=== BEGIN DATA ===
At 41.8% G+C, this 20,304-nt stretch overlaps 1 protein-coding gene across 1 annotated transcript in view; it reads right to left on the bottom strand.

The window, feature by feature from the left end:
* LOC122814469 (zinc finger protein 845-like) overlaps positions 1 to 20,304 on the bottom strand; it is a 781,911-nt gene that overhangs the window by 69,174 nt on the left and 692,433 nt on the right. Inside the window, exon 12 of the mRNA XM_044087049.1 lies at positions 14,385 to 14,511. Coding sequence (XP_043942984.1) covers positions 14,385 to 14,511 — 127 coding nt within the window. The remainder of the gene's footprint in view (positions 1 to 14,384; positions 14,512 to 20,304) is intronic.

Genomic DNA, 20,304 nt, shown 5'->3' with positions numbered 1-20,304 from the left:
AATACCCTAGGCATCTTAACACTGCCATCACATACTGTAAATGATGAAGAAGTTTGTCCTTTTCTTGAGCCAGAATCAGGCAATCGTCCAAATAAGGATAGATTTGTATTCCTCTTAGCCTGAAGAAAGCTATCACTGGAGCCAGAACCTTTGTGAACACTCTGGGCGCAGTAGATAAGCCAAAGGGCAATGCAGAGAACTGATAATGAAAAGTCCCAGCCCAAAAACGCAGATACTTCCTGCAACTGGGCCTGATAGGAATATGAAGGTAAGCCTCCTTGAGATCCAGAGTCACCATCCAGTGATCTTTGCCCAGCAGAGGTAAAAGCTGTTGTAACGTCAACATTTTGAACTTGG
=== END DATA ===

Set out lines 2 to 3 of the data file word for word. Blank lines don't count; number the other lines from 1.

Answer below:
The window, feature by feature from the left end:
* LOC122814469 (zinc finger protein 845-like) overlaps positions 1 to 20,304 on the bottom strand; it is a 781,911-nt gene that overhangs the window by 69,174 nt on the left and 692,433 nt on the right. Inside the window, exon 12 of the mRNA XM_044087049.1 lies at positions 14,385 to 14,511. Coding sequence (XP_043942984.1) covers positions 14,385 to 14,511 — 127 coding nt within the window. The remainder of the gene's footprint in view (positions 1 to 14,384; positions 14,512 to 20,304) is intronic.